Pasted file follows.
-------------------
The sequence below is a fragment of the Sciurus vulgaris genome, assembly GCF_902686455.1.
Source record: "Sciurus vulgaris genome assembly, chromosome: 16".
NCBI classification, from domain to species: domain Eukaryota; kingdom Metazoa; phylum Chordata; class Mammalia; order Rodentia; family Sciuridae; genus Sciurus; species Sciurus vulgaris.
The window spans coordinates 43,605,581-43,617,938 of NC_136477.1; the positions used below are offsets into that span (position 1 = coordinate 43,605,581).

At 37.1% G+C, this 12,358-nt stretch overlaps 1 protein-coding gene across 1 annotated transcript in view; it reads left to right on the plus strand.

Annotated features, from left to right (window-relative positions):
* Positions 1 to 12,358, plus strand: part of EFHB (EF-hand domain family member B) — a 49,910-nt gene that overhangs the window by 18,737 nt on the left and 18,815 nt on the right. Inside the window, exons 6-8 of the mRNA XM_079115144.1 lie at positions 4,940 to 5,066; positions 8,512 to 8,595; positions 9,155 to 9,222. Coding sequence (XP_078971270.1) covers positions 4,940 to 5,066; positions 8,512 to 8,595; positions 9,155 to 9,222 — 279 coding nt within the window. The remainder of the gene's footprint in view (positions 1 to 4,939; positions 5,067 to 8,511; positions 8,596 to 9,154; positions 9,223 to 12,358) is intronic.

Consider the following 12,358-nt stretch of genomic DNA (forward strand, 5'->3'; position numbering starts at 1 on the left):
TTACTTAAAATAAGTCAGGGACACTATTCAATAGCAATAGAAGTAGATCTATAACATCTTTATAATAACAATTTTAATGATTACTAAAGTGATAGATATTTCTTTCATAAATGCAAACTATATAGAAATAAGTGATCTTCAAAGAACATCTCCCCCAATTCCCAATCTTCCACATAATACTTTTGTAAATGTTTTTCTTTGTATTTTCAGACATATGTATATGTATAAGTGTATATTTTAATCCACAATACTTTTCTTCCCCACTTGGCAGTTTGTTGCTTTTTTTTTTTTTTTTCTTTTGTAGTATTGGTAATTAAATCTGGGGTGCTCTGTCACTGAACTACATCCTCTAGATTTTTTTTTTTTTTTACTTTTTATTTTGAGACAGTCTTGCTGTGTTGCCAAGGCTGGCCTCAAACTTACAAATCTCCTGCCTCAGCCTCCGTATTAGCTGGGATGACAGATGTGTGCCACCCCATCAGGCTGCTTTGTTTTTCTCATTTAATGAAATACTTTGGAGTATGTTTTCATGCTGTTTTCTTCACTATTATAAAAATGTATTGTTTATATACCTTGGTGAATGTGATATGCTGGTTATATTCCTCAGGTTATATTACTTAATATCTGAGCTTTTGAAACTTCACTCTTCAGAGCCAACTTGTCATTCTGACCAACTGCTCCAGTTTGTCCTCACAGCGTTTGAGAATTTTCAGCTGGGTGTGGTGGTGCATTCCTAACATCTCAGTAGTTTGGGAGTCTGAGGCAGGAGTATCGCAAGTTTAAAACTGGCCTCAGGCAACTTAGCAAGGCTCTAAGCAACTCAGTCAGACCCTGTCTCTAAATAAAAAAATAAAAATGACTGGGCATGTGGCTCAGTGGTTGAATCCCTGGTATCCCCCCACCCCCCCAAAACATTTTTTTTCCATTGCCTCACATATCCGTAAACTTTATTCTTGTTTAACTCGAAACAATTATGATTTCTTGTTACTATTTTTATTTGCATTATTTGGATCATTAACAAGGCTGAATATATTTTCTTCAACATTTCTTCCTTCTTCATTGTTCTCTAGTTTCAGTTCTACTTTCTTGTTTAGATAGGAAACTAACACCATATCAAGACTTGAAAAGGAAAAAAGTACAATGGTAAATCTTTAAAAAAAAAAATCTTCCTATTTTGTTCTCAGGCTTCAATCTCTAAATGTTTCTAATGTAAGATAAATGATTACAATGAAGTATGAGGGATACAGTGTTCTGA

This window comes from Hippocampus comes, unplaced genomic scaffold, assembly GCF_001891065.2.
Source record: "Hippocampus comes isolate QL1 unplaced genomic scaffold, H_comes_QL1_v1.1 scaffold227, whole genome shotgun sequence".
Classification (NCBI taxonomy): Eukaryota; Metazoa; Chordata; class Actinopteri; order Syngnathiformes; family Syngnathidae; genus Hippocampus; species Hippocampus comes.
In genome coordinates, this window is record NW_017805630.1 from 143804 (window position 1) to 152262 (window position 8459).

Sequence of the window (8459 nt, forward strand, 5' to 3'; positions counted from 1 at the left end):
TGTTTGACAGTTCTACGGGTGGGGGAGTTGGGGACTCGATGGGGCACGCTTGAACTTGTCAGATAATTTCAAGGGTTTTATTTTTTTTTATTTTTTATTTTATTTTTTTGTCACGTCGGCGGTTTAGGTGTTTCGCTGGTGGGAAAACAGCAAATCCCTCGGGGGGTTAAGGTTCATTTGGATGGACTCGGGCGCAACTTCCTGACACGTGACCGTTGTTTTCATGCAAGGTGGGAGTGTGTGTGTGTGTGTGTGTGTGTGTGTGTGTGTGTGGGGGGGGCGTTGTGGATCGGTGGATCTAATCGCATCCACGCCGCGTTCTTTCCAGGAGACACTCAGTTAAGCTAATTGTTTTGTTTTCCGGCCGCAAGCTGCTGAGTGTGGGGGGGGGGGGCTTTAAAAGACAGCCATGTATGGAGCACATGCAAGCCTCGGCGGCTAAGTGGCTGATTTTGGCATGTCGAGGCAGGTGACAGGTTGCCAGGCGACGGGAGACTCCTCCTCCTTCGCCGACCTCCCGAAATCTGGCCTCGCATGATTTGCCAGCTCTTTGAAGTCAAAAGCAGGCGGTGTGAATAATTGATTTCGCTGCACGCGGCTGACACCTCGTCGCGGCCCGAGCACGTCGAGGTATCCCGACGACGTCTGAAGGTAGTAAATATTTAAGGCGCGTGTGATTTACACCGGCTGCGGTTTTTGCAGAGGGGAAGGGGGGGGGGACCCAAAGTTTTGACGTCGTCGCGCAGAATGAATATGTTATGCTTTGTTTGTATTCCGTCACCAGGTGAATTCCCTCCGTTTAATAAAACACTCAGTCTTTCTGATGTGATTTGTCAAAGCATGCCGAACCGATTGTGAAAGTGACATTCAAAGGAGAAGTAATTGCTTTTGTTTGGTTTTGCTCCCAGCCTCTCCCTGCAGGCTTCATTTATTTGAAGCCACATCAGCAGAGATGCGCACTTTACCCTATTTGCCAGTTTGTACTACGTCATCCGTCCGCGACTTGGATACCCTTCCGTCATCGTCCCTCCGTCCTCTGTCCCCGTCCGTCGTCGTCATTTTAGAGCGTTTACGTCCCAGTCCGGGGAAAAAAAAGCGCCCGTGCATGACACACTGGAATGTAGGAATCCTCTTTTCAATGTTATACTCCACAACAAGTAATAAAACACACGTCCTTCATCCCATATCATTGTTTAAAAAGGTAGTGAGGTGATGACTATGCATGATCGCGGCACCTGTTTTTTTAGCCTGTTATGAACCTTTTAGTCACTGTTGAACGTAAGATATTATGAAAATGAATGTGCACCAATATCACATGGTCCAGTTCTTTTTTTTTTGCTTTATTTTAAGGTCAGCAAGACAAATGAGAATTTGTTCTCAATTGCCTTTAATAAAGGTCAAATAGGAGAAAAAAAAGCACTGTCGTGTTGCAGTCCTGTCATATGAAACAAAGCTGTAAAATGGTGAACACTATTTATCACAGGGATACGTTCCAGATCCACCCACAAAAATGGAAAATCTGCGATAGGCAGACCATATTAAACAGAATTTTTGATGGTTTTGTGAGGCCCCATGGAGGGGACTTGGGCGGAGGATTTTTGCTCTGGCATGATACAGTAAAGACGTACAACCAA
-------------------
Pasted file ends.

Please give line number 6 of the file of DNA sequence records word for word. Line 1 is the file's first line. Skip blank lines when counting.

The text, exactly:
Annotated features, from left to right (window-relative positions):